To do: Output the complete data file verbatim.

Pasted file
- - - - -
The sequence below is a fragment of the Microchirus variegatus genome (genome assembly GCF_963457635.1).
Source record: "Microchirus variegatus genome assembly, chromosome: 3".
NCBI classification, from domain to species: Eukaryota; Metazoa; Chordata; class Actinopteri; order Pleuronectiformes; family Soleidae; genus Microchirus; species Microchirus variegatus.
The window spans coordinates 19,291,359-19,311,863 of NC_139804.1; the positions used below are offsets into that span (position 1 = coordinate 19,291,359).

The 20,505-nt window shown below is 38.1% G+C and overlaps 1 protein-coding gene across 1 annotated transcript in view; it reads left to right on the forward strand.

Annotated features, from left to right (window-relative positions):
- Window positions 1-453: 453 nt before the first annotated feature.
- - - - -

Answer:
The sequence below is a fragment of the Microchirus variegatus genome (genome assembly GCF_963457635.1).
Source record: "Microchirus variegatus genome assembly, chromosome: 3".
NCBI classification, from domain to species: Eukaryota; Metazoa; Chordata; class Actinopteri; order Pleuronectiformes; family Soleidae; genus Microchirus; species Microchirus variegatus.
The window spans coordinates 19,291,359-19,311,863 of NC_139804.1; the positions used below are offsets into that span (position 1 = coordinate 19,291,359).

The 20,505-nt window shown below is 38.1% G+C and overlaps 1 protein-coding gene across 1 annotated transcript in view; it reads left to right on the forward strand.

Annotated features, from left to right (window-relative positions):
- Window positions 1-453: 453 nt before the first annotated feature.